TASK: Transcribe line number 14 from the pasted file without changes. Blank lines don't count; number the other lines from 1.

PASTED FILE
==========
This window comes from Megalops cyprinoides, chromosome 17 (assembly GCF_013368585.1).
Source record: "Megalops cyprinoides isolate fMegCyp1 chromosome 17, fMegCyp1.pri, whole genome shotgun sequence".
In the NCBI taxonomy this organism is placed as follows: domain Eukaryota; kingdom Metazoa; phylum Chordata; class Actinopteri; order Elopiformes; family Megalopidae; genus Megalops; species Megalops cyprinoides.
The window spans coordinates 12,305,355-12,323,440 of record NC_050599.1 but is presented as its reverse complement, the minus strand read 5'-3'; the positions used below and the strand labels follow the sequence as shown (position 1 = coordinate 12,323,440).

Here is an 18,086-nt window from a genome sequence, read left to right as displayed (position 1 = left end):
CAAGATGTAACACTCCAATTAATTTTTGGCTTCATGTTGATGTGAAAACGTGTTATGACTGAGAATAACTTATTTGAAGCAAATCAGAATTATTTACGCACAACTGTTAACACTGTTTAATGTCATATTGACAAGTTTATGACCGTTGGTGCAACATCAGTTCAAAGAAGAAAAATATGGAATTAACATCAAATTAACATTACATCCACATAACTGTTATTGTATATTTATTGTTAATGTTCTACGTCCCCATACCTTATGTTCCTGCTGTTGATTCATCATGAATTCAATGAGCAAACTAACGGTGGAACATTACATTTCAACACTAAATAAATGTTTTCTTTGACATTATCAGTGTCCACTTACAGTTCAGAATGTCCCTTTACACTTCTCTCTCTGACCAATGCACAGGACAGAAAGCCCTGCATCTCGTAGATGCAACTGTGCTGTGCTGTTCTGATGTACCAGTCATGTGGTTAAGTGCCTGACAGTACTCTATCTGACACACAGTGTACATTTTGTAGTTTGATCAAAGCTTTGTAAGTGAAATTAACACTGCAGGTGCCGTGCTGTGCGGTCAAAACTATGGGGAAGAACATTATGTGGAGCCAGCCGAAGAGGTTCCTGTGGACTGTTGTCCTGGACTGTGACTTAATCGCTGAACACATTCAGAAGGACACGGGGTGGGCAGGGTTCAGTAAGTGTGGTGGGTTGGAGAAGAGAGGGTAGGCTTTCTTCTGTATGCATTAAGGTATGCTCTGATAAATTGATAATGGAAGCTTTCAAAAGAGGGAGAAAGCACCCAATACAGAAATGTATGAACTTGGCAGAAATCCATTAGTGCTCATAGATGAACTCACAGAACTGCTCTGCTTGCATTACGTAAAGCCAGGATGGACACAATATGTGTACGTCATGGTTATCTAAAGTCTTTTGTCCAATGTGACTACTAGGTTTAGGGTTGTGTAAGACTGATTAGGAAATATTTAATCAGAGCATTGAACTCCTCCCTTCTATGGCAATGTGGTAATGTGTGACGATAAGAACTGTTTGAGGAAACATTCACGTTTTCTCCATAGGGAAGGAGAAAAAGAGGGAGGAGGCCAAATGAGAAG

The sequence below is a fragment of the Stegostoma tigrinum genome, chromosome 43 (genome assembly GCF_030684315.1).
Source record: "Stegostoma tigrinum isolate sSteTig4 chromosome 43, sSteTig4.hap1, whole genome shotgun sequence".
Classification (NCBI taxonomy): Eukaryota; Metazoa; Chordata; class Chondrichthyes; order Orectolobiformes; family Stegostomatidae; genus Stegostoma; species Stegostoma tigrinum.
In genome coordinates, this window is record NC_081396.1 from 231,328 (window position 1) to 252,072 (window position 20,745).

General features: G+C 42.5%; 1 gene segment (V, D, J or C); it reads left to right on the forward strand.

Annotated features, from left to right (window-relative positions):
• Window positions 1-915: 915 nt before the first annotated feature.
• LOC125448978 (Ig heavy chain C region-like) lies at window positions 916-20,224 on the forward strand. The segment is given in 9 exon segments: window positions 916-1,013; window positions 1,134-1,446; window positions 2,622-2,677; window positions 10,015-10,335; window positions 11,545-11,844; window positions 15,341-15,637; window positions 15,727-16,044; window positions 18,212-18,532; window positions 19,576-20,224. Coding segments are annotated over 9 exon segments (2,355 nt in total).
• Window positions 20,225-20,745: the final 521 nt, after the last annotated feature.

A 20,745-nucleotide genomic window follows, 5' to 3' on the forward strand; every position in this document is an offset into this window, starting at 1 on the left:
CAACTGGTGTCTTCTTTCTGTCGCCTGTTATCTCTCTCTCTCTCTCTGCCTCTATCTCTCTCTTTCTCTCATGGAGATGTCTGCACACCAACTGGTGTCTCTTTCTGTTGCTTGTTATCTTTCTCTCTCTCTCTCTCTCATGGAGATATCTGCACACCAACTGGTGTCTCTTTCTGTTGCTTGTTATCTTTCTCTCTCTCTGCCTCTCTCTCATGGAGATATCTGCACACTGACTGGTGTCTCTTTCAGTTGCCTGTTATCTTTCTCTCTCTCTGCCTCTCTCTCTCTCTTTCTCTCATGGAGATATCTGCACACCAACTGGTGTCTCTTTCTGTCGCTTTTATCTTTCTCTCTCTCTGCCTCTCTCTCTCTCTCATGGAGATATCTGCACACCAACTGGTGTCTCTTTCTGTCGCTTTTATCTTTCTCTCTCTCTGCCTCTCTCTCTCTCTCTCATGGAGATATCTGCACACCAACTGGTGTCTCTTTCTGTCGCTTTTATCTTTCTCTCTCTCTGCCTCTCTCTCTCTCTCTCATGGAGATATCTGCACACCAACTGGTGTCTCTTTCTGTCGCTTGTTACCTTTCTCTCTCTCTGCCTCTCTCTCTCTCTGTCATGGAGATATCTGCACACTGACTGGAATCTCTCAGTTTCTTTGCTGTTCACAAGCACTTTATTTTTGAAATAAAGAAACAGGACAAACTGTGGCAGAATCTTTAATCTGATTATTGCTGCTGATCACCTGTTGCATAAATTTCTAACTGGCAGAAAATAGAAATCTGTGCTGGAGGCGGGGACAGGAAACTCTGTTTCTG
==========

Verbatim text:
• LOC125448978 (Ig heavy chain C region-like) lies at window positions 916-20,224 on the forward strand. The segment is given in 9 exon segments: window positions 916-1,013; window positions 1,134-1,446; window positions 2,622-2,677; window positions 10,015-10,335; window positions 11,545-11,844; window positions 15,341-15,637; window positions 15,727-16,044; window positions 18,212-18,532; window positions 19,576-20,224. Coding segments are annotated over 9 exon segments (2,355 nt in total).